The Vancouver Island Connector along with the Tofino Bus will not be resuming service this month and will remain suspended until further notice. Black Press file photo

The Vancouver Island Connector along with the Tofino Bus will not be resuming service this month and will remain suspended until further notice. Black Press file photo

Suspended bus service sparks concern across Vancouver Island

Vancouver Island Connector will not be resuming service this month

News that the Island’s ground transportation service—the Vancouver Island Connector—will not be resuming service this month has left a void in remote Vancouver Island communities.

On a service update posted to its website, Wilson’s Transportation said the Connector, along with the Tofino Bus, will remain suspended until further notice.

“Due to COVID-19, work and travel restrictions, revenue on these routes has been down 95 per cent since March 2020. While the Tofino Bus intercity bus service provides the same essential service as public transit, as a privately-owned company without any government subsidies, it depends on ticket sales to cover all costs.”

READ MORE: Island’s ground transportation service coming to a halt

The company noted it has asked for a one-year emergency COVID-19 recovery contract from the Ministry of Transportation to cover operation costs for the Tofino Bus and allow it to resume the service, but it has not yet been successful.

After hearing the news, Port Alberni resident and former City of Port Alberni councillor Chris Alemany sent a letter to the Alberni-Clayoquot Regional District (ACRD) board, encouraging the district to take a leading role in connecting Port Alberni and the West Coast with the rest of the Island with regular bus service.

“If COVID relief funding can go toward this initiative I think it would be a very appropriate use of it to get it off the ground quickly,” he noted in his letter. “This is not something that can wait for months and years of planning and consultation. In the long term I see it as an economic driver for tourism as well as the social and economic well-being of our population in general.”

During a board meeting on Wednesday, Feb. 10, the ACRD board agreed to invite Wilson’s Transportation to a future board meeting to discuss the future of bus service in the regional district.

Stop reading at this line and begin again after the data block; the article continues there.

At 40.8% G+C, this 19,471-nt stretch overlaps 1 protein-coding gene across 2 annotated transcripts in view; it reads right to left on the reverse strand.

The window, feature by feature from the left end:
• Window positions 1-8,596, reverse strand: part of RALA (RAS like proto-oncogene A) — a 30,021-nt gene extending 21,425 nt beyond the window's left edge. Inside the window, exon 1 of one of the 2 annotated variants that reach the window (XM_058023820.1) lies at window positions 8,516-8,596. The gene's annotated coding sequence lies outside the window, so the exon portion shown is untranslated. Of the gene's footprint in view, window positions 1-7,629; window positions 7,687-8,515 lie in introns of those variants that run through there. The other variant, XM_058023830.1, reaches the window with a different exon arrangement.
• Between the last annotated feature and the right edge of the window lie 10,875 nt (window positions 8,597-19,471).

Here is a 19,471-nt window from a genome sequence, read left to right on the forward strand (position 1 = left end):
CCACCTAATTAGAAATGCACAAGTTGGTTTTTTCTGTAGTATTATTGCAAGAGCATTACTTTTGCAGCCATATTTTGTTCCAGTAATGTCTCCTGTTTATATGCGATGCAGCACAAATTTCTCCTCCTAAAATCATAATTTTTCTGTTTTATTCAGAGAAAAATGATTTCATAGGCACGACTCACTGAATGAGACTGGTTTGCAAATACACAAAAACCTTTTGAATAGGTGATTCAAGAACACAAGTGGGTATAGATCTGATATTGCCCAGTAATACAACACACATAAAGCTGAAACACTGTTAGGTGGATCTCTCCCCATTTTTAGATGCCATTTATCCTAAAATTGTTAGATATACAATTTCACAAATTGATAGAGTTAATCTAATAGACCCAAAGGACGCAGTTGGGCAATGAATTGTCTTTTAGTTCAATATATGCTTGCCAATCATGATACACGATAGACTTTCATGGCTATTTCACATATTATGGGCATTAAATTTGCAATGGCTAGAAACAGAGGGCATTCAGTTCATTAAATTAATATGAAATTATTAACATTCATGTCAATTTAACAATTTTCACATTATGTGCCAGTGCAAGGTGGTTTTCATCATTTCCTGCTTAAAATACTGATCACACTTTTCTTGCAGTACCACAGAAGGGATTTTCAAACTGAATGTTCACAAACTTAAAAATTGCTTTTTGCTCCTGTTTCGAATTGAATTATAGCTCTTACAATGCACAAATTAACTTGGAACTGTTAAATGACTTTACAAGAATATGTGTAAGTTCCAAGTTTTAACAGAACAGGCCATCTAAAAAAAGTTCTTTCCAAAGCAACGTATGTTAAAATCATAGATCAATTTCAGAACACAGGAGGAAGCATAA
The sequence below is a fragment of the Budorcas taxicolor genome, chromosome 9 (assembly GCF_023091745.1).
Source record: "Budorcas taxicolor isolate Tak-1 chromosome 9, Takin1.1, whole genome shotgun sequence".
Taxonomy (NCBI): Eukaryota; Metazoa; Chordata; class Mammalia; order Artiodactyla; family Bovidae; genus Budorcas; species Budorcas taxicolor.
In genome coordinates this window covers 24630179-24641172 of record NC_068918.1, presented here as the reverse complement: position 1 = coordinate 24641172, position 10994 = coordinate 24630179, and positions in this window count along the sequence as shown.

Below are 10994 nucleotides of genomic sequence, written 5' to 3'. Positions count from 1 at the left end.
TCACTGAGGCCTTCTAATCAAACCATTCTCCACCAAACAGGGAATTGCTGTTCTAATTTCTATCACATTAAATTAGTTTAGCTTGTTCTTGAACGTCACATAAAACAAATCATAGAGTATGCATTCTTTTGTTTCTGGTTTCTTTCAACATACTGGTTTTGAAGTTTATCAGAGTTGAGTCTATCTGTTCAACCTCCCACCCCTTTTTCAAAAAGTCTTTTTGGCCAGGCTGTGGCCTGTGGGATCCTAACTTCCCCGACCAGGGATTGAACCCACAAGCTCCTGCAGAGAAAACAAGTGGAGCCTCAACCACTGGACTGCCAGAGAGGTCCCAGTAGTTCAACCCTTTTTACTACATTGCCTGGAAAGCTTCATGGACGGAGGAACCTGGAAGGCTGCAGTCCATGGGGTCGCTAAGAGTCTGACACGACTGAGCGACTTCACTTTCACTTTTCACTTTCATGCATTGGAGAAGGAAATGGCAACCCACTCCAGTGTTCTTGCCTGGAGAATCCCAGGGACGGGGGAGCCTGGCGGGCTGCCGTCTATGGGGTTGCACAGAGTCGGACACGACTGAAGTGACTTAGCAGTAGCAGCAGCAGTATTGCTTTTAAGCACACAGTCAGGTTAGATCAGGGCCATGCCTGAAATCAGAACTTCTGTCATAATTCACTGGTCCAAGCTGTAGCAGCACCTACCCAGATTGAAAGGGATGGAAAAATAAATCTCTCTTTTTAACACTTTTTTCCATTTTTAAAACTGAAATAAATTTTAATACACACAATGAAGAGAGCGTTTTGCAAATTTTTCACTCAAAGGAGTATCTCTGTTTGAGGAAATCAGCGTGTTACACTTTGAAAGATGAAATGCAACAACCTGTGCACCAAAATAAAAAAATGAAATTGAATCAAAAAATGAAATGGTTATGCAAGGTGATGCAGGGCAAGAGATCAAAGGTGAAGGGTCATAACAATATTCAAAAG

In a later interview, Alemany said the problem has been a long time coming.

“Privatized bus services have been diminishing for a really long time—decades, really,” he said. “The pandemic has exacerbated their issues.”

Although COVID-19 has reduced the number of people taking the bus, said Alemany, the service still has customers.

“People need to get around,” he said. “They need to be able to get to their health appointments, to see their family. Even with COVID, people still need to go shopping. Unfortunately, it’s really difficult to get around Vancouver Island without a car.”

Alemany has been using the Regional District of Nanaimo’s bus service for the past 10-15 years to commute to and from work. However, there is still no public bus service connecting Port Alberni to the east coast of the Island.

READ MORE: Bus service between Port Alberni, East Vancouver Island considered

“I see many people hitchhiking on Highway 4,” he said. “There are people who hitchhike everyday. That’s not safe, and it’s not equitable.”

Dr. Judith Sayers, Nuu-chah-nulth Tribal Council (NTC) president, says that that suspension of the bus service is “concerning” for Nuu-chah-nulth people.

“It’s an essential service,” she said. “It’s critical to get our communities from place to place. We worry about people’s ability to get around. We worry about the safety of our women on the roads, because a lot of them hitchhike.”

The news comes at the same time as a few groups on Vancouver Island are hanging red dresses at prominent locations to raise awareness about Missing and Murdered Indigenous Women and Girls.

READ MORE: Red dresses hang across Vancouver Island to keep missing women front of mind

Sayers noted that the Vancouver Island Connector serves 21 First Nations communities on the Island. The NTC provides support and services for 14 nations, with about 10,000 members.

“One of our biggest concerns is if the bus service goes down, will there be anyone to step in to provide that service again?” Sayers wondered. “People aren’t taking the bus right now because of COVID, but that’s not going to be forever.”

Alemany does not believe this is the end of the Vancouver Island Connector, but he says there is still a need for public transit to connect remote communities across the Island.

“I think there’s a tourism market for [the Vancouver Island Connector],” he said. “I don’t think it’s been viable as public transit.”

The Vancouver Island Connector has been in operation since 2015 providing daily scheduled services to Vancouver Island communities from Victoria to Campbell River. In addition to the Tofino Bus, it also provided ground shipping to Vancouver and across the Island.

Wilson’s Transportation said it will continue to work with the provincial government to restore the service, but is asking communities—particularly those which are served by the Tofino Bus—to contact their MLA about the loss of service.

For more news from Vancouver Island and beyond delivered daily into your inbox, please click here.

— with files from Erin Haluschak



elena.rardon@albernivalleynews.com

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